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's News_Beast unit confirmed this week that it's already entertaining takeover bids for Newsweek within the first half year of its becoming a digital-only publication.

Tina Brown, Daily Beast's founder and Editor-in-Chief, and Baba Shetty, CEO of News_Beast (formerly The Newsweek/DailyBeast Co.), tried positioning the exploration of strategic alternatives for the 80-year-old newsweekly as more a look-see opportunity than the fire sale it's almost certain to be.

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IAC chairman Barry Diller has made the point that this process is about exploring options," the leadership duo wrote in a memo to News_Beast staff, responding to sale reports that first appeared in Variety. "We will only do this sale if it reflects the value we've created."

Few magazine insiders saw it that way, however, especially in light of Newsweek's $30 million or so in deferred subscription liabilities. This is what News_Beast must legally deliver to existing Newsweek subscribers in future issues or in a reasonable make-good publication or in cash.

An alternative would be bankruptcy, which would reduce these subscribers to unsecured creditors without much recourse. But as long as IAC seeks a sale of Newsweek, the liabilities will stand and the issue will most likely be how many millions Diller must pay for someone to take Newsweek and its attendant liabilities off his hands.

That there will be a someone isn't in serious doubt. At a small Newsweek reunion last week, some former staffers talked about trying to buy the newsweekly themselves, before even knowing it would soon be for sale. "Maybe Barry was having a drink in the back," one of them joked Wednesday, "and overheard."

A more likely scenario, according to Martin Walker of the magazine consultancy Walker Communications, would feature new money from new media. The precedent here is The New Republic when, a little over a year ago, Facebook Inc. co-founder Chris Hughes became the majority owner of the political journal in a quest, he told The New York Times, to protect "high-quality long-form journalism."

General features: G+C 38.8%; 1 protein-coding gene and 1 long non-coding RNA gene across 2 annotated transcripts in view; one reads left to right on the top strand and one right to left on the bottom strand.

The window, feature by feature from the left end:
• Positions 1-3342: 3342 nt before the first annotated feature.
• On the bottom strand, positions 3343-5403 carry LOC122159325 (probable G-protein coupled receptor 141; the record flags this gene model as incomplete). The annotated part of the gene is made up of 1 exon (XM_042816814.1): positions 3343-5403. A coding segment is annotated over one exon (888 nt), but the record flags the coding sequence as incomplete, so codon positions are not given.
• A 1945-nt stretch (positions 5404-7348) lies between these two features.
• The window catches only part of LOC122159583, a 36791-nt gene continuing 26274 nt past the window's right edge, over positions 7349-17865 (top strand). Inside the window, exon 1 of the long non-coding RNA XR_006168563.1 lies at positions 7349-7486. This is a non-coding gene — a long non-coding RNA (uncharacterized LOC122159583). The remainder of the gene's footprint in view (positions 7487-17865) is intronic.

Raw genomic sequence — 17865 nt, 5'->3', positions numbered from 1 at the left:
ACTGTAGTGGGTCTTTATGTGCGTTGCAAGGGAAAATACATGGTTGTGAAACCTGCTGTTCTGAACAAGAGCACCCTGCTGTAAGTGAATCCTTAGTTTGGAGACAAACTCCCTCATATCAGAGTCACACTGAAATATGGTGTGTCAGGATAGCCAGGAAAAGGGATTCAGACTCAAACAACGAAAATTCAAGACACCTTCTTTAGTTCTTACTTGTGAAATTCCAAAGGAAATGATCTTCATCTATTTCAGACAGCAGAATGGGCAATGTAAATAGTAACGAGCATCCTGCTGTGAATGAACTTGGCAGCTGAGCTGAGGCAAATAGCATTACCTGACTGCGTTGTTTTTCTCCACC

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Newsweek wouldn't have to limit its journalism to long-form or, for that matter, to politics. As another magazine veteran put it, what's critical is the new owner "gets out from under Tina's editorial budget, puts together some very smart young journalists and creates something closer to The Week than any previous version of Newsweek."

Those previous versions of Newsweek also include some rapid-fire ownership changes, beginning with the Washington Post Co.'s sale of the title to audio pioneer Sidney Harman in 2009. Harman put Newsweek into a joint venture with IAC in 2010, then died in 2011. His estate stopped funding its half of the JV in 2012, thus setting up yet another sale in 2013.

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Still, in processing the most recent turn of events, observers couldn't help wondering what it meant for Diller's relationship with Brown, whom the IAC chairman set up in the Daily Beast business in 2008. Last month, in a Bloomberg television interview, Diller called IAC's Brown-led charge to buy Newsweek "a mistake."

To Walker, at least, Diller's impolitic remark served as strike one for Brown. And the fact that Diller's now "bailing," the magazine consultant continued, could reasonably be interpreted as strike two.

Written by Richard Morgan in New York